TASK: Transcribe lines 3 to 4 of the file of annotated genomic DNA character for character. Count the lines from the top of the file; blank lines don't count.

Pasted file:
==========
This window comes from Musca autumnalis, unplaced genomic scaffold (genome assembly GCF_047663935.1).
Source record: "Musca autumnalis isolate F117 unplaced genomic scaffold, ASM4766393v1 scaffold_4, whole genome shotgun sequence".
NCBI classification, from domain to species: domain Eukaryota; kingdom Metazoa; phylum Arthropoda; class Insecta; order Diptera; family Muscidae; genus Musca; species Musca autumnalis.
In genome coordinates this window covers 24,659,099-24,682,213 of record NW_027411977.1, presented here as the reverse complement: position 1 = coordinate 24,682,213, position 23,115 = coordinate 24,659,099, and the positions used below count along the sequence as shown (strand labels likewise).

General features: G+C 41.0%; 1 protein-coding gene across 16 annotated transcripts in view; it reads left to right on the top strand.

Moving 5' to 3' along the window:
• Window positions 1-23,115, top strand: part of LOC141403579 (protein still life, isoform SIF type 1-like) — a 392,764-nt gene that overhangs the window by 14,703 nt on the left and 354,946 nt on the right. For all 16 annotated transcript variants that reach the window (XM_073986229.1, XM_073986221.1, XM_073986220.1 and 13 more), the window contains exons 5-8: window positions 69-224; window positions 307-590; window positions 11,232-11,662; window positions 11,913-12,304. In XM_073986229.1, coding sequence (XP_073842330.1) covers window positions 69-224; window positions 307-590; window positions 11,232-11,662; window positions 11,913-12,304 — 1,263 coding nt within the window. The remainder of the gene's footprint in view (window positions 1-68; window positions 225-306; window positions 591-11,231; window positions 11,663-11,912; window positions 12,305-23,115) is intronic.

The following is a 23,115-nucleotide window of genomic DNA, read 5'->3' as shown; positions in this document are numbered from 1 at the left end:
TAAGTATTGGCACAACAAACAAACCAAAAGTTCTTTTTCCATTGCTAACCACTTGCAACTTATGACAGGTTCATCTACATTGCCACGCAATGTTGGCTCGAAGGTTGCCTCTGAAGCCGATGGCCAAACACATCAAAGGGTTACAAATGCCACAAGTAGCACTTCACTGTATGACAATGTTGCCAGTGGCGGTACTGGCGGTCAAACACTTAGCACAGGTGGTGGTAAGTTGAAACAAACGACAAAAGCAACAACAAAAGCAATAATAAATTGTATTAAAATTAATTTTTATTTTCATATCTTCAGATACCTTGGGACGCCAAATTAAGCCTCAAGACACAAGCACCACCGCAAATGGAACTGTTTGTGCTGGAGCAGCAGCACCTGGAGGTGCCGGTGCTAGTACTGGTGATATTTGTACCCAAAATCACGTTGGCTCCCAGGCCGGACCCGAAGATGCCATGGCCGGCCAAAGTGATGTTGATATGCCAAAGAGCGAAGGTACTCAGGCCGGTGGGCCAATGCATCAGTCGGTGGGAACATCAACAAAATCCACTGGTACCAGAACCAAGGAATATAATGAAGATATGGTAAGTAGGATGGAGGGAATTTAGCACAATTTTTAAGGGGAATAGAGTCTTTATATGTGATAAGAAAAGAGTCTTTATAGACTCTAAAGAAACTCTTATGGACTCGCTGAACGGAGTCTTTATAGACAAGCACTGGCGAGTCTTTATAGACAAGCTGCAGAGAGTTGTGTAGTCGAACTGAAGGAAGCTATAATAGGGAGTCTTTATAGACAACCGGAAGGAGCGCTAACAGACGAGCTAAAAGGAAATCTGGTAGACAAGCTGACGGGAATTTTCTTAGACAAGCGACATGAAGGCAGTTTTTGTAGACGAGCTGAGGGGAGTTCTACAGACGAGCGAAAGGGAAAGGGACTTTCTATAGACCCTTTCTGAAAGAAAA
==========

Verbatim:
NCBI classification, from domain to species: domain Eukaryota; kingdom Metazoa; phylum Arthropoda; class Insecta; order Diptera; family Muscidae; genus Musca; species Musca autumnalis.
In genome coordinates this window covers 24,659,099-24,682,213 of record NW_027411977.1, presented here as the reverse complement: position 1 = coordinate 24,682,213, position 23,115 = coordinate 24,659,099, and the positions used below count along the sequence as shown (strand labels likewise).